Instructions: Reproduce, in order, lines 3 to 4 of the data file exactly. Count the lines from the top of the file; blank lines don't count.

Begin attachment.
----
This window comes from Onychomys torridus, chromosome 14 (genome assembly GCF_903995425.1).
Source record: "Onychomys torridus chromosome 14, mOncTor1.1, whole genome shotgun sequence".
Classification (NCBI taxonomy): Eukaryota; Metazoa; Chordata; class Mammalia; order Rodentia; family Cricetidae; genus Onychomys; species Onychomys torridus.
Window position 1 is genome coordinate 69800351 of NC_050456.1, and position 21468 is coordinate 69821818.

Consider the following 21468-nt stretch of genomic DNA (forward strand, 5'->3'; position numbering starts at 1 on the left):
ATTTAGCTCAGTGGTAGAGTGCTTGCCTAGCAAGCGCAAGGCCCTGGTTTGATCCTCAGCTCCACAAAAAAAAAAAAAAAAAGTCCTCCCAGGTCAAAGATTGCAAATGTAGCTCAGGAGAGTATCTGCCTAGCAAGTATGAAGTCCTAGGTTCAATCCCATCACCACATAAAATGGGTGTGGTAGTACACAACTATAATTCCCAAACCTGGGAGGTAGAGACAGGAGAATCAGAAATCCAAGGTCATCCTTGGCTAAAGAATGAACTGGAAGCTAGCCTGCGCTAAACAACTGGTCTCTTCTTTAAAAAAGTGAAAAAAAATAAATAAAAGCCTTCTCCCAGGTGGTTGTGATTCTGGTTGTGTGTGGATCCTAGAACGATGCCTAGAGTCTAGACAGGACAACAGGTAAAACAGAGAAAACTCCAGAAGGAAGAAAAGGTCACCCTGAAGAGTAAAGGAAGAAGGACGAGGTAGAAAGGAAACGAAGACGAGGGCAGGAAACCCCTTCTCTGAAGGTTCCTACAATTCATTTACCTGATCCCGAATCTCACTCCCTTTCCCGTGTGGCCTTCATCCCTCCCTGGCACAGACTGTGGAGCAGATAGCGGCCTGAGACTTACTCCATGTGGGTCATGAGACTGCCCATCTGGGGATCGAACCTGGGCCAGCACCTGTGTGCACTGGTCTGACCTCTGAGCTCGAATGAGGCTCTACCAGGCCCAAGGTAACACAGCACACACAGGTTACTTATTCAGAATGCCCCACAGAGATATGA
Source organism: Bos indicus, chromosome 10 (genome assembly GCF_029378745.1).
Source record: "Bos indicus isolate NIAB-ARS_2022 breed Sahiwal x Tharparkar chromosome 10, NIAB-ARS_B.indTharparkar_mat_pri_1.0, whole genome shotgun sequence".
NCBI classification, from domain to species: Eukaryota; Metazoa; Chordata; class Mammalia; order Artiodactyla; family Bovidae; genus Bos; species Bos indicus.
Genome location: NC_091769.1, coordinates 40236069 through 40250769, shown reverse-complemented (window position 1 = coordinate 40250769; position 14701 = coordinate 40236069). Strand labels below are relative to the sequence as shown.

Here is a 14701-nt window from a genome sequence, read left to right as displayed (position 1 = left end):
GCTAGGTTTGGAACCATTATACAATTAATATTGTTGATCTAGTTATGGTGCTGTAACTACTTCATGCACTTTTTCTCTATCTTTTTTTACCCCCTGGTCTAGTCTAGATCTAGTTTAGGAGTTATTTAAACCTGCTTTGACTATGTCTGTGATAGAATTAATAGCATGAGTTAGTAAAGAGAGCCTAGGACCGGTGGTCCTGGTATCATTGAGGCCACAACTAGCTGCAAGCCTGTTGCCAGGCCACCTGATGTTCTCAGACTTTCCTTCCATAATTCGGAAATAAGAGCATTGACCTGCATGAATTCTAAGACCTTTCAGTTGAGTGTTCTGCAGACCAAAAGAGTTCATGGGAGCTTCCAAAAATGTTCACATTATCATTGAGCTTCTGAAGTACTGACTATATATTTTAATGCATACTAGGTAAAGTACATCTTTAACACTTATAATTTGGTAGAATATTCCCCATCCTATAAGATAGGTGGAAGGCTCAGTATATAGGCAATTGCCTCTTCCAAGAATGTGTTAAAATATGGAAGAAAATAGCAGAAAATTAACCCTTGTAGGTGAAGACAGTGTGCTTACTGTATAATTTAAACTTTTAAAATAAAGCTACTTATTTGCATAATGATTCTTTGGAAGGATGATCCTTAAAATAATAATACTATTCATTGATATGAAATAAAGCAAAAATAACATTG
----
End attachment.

Classification (NCBI taxonomy): Eukaryota; Metazoa; Chordata; class Mammalia; order Rodentia; family Cricetidae; genus Onychomys; species Onychomys torridus.
Window position 1 is genome coordinate 69800351 of NC_050456.1, and position 21468 is coordinate 69821818.